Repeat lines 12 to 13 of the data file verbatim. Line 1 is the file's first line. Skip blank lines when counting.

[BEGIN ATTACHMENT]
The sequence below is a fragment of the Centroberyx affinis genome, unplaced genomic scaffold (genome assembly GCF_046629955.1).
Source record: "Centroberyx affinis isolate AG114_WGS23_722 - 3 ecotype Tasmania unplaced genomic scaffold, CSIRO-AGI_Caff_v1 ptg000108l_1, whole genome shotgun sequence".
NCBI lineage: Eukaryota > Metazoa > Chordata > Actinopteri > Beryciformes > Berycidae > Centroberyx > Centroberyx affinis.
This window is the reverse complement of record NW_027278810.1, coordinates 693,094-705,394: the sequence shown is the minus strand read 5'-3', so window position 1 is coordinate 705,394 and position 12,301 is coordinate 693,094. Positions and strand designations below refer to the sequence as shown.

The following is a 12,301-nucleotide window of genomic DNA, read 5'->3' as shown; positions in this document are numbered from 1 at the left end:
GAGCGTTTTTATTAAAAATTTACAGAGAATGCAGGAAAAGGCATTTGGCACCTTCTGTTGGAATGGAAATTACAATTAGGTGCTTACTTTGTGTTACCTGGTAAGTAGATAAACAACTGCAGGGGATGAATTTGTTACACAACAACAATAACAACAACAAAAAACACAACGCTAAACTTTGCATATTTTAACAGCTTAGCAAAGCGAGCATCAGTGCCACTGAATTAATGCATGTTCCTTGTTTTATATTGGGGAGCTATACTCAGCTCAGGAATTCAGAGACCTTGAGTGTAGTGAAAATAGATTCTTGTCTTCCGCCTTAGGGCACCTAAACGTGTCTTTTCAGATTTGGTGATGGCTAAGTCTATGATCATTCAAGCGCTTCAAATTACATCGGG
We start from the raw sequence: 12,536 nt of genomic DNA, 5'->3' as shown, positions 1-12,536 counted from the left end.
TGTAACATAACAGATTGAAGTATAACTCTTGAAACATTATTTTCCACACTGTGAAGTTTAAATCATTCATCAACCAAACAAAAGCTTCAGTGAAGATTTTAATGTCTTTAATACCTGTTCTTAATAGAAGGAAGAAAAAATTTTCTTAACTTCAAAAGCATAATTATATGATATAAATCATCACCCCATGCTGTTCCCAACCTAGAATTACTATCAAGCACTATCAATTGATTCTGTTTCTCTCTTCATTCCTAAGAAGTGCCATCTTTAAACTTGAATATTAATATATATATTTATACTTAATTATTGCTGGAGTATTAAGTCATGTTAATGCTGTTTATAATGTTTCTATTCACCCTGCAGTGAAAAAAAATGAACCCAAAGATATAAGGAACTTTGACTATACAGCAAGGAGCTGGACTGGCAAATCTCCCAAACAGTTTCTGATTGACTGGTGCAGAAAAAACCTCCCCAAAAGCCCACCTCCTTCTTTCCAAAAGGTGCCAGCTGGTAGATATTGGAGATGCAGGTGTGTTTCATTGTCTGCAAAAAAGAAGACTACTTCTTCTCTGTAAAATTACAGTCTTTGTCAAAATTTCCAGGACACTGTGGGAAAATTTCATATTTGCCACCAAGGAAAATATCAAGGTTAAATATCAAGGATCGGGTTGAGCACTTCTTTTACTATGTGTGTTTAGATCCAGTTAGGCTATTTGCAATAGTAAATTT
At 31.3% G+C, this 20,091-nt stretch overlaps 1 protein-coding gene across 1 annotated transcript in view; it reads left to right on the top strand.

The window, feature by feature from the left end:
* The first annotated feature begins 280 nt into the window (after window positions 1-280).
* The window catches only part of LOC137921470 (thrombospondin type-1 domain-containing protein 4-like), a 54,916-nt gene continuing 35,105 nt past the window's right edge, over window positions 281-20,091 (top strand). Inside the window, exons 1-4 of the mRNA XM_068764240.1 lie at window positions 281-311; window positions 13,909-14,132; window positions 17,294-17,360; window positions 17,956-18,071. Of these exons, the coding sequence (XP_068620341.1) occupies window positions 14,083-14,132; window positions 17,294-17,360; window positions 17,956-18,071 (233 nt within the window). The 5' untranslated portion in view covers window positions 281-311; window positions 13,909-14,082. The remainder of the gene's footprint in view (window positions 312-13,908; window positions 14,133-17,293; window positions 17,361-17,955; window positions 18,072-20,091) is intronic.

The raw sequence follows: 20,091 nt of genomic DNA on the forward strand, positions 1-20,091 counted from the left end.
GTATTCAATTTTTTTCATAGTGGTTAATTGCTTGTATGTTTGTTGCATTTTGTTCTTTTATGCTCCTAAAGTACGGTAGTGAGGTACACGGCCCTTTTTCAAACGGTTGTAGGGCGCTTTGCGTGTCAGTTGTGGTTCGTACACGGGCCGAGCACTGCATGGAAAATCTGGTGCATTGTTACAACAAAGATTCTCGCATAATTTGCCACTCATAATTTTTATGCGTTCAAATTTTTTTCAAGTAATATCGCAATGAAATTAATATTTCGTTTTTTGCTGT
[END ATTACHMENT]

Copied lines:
* The window catches only part of LOC137921470 (thrombospondin type-1 domain-containing protein 4-like), a 54,916-nt gene continuing 35,105 nt past the window's right edge, over window positions 281-20,091 (top strand). Inside the window, exons 1-4 of the mRNA XM_068764240.1 lie at window positions 281-311; window positions 13,909-14,132; window positions 17,294-17,360; window positions 17,956-18,071. Of these exons, the coding sequence (XP_068620341.1) occupies window positions 14,083-14,132; window positions 17,294-17,360; window positions 17,956-18,071 (233 nt within the window). The 5' untranslated portion in view covers window positions 281-311; window positions 13,909-14,082. The remainder of the gene's footprint in view (window positions 312-13,908; window positions 14,133-17,293; window positions 17,361-17,955; window positions 18,072-20,091) is intronic.

The raw sequence follows: 20,091 nt of genomic DNA on the forward strand, positions 1-20,091 counted from the left end.